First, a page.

The main reason I recommend a Fine Arts Dept. as opposed to PE or Education is that the Fine Arts usually employ professional teachers, some of whom may not necessarily be degreed professors but are former professionals. Some Colleges of Fine Arts recognize a professional career as the equivalent of a terminal degree, whereas the PE and other departments require a degree for the professors. (Nothing against a degree, just that a LOT of very fine teachers in things like dance, music, theatre and art are not college graduates, but have a long and successful professional career behind them.)

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Guest samba38

We've been looking at schools and got a sad surprise after spending hours at one promising place. At one state school (Inot calif) we dropped the dance dept. to learn, alas, that that dance dept. was in serious jepordy of losing its funding as states deal with the aftermath of shrinking budgets.

Sure wish we had called ahead not just to the school tour office and admissions but directly to the dance department to find out what short/long term changes were in the works before we hauled many miles from home. We still benefited from the trip in other ways -- you learn a lot about your kid touring schools.

From last summer's ABT SI at UC Irvine I can ell you that UCIrvine's program seems quite secure and strongly built into the university. The emphasis, as with most college programs, tilts to modern but they have solid ballet, particularly contemporary ballet instruction. And they have a top flight person on the conditioning/nutrition side of the school who works with the dancers as well. Plus a fabulous theater program and a beautiful new theater for performances. This gives dancers some maneuvering room if they should discover they want -- or need- to change from a performance major to some other dance/theater arts field.

That's my problem with Indiana. yes, they do get ballet graduates into companies but...and this is a big but... they dance from 11 to 5 daily so their academics must be crammed into morning and night and there's little hope of taking a second major in anything serious, particularly a lab science, premed, or programs that might lead to a graduate school.

And as far as I know there's NO serious modern. Who cares? you do if your ballerina gets hurt and finds herself halfway through college with not much to show for it. And you care because modern is a field of dance celebrated in college and welcoming to a greater range of bodies for those talented twirlers who find their bodies changing in ways that don't work in tu-tus.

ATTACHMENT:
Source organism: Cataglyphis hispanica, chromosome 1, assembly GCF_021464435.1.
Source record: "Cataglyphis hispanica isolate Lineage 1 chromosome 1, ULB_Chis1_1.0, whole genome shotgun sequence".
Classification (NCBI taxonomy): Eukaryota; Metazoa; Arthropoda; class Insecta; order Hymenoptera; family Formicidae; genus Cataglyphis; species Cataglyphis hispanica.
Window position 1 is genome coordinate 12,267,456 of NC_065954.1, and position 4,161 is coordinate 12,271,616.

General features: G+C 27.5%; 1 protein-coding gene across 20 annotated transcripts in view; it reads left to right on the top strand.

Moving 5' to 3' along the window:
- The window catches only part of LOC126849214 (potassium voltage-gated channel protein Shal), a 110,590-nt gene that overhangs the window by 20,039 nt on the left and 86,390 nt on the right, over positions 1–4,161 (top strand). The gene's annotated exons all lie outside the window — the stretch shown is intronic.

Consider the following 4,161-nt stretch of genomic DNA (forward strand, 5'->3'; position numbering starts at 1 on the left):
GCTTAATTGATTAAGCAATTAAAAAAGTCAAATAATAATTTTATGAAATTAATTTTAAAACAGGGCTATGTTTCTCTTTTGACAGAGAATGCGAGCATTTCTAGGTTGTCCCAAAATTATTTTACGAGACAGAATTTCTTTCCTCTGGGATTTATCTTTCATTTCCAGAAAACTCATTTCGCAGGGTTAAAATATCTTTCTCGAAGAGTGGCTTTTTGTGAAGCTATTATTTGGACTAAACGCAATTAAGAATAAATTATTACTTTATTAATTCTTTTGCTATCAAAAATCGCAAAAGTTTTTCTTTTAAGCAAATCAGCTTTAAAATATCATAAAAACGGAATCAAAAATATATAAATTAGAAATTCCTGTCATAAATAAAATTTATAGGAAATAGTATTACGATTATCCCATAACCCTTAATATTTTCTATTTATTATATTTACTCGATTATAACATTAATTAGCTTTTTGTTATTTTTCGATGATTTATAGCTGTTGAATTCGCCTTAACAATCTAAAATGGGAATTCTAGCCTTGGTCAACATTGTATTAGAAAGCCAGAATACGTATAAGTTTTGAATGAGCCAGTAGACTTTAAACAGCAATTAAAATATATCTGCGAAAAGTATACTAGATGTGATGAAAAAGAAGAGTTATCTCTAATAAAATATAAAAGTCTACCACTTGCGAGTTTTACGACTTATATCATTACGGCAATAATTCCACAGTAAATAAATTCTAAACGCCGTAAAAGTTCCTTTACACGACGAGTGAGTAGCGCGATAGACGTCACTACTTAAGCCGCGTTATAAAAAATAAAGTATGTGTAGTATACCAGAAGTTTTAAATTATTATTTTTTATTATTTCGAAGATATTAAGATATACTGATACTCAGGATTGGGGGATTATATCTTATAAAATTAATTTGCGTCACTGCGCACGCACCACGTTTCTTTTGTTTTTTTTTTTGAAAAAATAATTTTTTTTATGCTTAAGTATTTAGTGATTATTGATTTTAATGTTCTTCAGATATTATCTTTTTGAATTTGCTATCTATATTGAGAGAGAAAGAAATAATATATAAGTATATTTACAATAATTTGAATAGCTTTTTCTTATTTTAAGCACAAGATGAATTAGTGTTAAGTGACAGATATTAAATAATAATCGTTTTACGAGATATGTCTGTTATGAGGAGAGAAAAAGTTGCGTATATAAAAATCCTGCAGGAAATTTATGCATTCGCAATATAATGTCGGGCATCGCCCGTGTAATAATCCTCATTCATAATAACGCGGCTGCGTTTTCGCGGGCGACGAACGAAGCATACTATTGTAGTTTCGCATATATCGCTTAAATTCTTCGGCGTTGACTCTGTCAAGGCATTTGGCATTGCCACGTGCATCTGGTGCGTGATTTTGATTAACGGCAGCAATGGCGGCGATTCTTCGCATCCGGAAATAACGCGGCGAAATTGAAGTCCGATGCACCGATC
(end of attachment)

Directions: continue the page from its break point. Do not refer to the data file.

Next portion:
Violette Verdy is a stupendous teacher. (Not all performers can teach, these are different gifts and some, like Ms. Leigh, are doubly blessed, others are not). she's also a delightful person and the kids are wild for her. But... as evidenced on her interview here on Ballet Alert, she has no knowledge or interest in modern.

That's the career most college grad dancers wind up with and kids who have no prep for that in a college dance program are at a disadvantage in the job market if they don't get a ballet company post. And few do.

(Forgive my trade-school mentality but I do think it's worth while learning where all the grads wind up, not just who gets the glorious company spots. Are they employed or enrolled in grad schools? I worked my way through a private school because it had a great placement record so my bias is clearly based on the shakey ground of decades-old experiences.)

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Samba38, thanks for the good advice on doing a thorough check into the dance departments of the schools your dancer is interested in. Can I ask which school you found out had a dance dept. in danger of losing its funding? With a high-schooler of my own here in CA, I'd be interested in knowing.

 

Nice to hear that UCIrvine has a solid program. The new theater sounds wonderful as well...my high schooler's main interest is ballet but also likes modern and jazz - and she likes to sing. Don't know what she'll end up doing, but college is in the picture and a well-rounded program might be a good, practical choice. Is the campus at UCIrvine a nice one?

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Guest justamom

Samba 38, I have a daughter who is currently a freshman ballet major at Indiana, and while she is very happy there, she also realizes that this isn't a program you should go into if your focus isn't preparing for a career in ballet. She is able to squeeze in three classes per semester of her "outside field" at the most, so it certainly isn't the most efficient way of getting a non-dance education if that's your primary goal. However, the program is tailor-made for her.